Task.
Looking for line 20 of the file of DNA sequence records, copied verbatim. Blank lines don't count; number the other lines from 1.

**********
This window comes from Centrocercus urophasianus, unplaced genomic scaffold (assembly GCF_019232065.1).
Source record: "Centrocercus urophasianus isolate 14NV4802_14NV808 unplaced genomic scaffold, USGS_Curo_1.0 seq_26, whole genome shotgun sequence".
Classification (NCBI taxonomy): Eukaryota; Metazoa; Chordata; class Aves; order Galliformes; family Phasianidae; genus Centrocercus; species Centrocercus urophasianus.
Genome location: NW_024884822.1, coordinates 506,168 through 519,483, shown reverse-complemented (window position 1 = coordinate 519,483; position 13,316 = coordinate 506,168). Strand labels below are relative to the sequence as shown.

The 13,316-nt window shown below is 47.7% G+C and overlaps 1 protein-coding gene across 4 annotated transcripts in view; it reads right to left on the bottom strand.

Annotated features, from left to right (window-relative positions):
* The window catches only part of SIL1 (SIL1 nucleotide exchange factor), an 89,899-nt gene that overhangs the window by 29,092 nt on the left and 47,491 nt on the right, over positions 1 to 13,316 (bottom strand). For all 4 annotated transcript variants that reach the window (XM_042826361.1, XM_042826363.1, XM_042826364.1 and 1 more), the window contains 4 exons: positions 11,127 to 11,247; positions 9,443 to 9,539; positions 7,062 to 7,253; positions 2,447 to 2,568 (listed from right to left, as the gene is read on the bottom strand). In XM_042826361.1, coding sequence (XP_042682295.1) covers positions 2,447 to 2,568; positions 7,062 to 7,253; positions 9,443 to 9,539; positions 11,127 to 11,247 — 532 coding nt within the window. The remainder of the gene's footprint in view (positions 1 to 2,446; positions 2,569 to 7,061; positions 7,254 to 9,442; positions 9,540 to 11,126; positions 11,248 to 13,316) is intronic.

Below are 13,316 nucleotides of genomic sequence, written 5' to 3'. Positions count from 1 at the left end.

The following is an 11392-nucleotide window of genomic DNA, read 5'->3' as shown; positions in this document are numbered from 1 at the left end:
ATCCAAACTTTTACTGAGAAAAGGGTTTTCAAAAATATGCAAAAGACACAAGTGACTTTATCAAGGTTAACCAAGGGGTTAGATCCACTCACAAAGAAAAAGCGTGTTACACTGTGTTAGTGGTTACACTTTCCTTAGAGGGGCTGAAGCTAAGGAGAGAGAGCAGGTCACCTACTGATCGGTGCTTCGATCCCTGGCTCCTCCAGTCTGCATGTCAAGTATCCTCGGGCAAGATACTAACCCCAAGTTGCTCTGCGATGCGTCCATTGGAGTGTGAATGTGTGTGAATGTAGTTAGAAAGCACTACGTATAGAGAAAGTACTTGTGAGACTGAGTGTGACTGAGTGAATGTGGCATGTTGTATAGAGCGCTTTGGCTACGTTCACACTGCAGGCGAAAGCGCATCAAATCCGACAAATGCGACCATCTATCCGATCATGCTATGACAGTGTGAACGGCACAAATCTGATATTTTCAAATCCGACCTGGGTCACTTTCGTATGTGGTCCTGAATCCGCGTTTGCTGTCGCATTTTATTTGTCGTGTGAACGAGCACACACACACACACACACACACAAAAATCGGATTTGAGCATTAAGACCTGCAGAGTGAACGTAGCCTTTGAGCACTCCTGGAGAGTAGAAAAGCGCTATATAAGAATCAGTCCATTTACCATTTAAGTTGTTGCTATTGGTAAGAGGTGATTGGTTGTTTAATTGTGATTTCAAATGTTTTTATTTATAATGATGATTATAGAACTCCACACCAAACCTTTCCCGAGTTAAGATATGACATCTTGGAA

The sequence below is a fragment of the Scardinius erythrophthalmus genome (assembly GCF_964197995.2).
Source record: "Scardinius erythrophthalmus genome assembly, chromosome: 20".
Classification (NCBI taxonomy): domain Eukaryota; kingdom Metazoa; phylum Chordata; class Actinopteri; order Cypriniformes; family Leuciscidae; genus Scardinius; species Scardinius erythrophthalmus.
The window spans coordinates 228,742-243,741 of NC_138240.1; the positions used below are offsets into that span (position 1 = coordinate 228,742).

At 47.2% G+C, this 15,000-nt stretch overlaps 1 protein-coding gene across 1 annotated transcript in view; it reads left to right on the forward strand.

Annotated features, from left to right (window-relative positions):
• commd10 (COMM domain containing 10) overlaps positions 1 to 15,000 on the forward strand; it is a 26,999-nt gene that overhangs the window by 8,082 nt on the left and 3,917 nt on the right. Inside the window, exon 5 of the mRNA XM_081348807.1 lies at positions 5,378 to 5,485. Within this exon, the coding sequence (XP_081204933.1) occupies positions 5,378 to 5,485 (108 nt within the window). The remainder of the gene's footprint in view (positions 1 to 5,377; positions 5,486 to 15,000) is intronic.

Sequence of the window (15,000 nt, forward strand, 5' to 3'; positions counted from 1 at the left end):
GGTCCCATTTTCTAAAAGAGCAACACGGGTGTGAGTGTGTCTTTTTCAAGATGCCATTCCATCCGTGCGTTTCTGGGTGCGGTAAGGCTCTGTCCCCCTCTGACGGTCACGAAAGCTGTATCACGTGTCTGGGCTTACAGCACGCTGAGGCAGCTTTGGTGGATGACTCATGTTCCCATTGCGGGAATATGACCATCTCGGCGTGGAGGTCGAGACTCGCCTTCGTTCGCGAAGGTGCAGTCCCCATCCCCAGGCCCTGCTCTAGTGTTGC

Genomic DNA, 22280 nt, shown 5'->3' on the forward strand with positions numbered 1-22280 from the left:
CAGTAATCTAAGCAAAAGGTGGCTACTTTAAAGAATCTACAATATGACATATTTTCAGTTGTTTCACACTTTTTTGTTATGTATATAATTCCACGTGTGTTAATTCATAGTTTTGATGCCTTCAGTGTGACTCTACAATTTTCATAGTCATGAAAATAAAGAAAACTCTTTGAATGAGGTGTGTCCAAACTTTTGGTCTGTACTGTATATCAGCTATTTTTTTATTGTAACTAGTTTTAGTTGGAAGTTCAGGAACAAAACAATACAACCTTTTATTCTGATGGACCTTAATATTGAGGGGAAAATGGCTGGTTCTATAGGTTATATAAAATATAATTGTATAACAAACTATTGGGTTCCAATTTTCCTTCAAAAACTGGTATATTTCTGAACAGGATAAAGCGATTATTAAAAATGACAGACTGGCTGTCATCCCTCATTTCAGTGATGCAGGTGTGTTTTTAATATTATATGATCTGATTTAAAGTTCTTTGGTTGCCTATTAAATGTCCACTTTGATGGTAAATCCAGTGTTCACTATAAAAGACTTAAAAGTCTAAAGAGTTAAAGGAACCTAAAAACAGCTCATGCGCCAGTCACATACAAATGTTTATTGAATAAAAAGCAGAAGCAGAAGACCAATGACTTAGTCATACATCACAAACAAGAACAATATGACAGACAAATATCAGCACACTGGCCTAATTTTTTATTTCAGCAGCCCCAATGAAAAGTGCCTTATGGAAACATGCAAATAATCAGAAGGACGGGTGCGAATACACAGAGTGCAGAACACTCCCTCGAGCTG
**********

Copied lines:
Genomic DNA, 22280 nt, shown 5'->3' on the forward strand with positions numbered 1-22280 from the left: